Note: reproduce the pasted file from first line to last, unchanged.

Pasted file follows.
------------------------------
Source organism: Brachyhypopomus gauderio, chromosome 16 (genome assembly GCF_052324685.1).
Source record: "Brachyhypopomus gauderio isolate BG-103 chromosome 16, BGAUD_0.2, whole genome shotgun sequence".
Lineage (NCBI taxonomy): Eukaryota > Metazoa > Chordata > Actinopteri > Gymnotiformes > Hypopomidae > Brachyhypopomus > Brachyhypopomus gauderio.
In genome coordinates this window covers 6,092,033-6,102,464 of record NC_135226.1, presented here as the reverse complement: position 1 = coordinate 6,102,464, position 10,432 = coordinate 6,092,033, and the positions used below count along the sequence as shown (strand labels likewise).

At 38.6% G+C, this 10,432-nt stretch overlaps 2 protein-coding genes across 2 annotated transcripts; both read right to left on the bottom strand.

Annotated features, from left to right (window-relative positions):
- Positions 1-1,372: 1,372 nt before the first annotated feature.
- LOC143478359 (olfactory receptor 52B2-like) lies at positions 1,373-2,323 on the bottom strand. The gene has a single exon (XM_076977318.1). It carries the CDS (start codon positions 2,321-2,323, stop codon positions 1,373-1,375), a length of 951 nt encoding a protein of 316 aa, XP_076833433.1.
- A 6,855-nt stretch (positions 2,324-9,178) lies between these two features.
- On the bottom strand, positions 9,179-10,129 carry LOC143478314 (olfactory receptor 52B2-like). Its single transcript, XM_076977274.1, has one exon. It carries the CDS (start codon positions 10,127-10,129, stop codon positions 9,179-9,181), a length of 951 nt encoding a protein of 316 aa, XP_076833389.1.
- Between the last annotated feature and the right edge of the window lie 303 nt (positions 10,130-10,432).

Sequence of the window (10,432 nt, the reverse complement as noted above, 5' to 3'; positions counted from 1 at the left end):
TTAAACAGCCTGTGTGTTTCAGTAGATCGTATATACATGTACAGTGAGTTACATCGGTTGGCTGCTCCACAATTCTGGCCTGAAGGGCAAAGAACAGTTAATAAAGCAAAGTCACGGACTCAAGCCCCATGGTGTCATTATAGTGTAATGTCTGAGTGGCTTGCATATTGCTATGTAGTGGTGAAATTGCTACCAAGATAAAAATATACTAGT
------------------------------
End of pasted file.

Source organism: Brachyhypopomus gauderio, chromosome 16 (genome assembly GCF_052324685.1).
Source record: "Brachyhypopomus gauderio isolate BG-103 chromosome 16, BGAUD_0.2, whole genome shotgun sequence".
Lineage (NCBI taxonomy): Eukaryota > Metazoa > Chordata > Actinopteri > Gymnotiformes > Hypopomidae > Brachyhypopomus > Brachyhypopomus gauderio.
In genome coordinates this window covers 6,092,033-6,102,464 of record NC_135226.1, presented here as the reverse complement: position 1 = coordinate 6,102,464, position 10,432 = coordinate 6,092,033, and the positions used below count along the sequence as shown (strand labels likewise).

At 38.6% G+C, this 10,432-nt stretch overlaps 2 protein-coding genes across 2 annotated transcripts; both read right to left on the bottom strand.

Annotated features, from left to right (window-relative positions):
- Positions 1-1,372: 1,372 nt before the first annotated feature.
- LOC143478359 (olfactory receptor 52B2-like) lies at positions 1,373-2,323 on the bottom strand. The gene has a single exon (XM_076977318.1). It carries the CDS (start codon positions 2,321-2,323, stop codon positions 1,373-1,375), a length of 951 nt encoding a protein of 316 aa, XP_076833433.1.
- A 6,855-nt stretch (positions 2,324-9,178) lies between these two features.
- On the bottom strand, positions 9,179-10,129 carry LOC143478314 (olfactory receptor 52B2-like). Its single transcript, XM_076977274.1, has one exon. It carries the CDS (start codon positions 10,127-10,129, stop codon positions 9,179-9,181), a length of 951 nt encoding a protein of 316 aa, XP_076833389.1.
- Between the last annotated feature and the right edge of the window lie 303 nt (positions 10,130-10,432).

Sequence of the window (10,432 nt, the reverse complement as noted above, 5' to 3'; positions counted from 1 at the left end):
TTAAACAGCCTGTGTGTTTCAGTAGATCGTATATACATGTACAGTGAGTTACATCGGTTGGCTGCTCCACAATTCTGGCCTGAAGGGCAAAGAACAGTTAATAAAGCAAAGTCACGGACTCAAGCCCCATGGTGTCATTATAGTGTAATGTCTGAGTGGCTTGCATATTGCTATGTAGTGGTGAAATTGCTACCAAGATAAAAATATACTAGT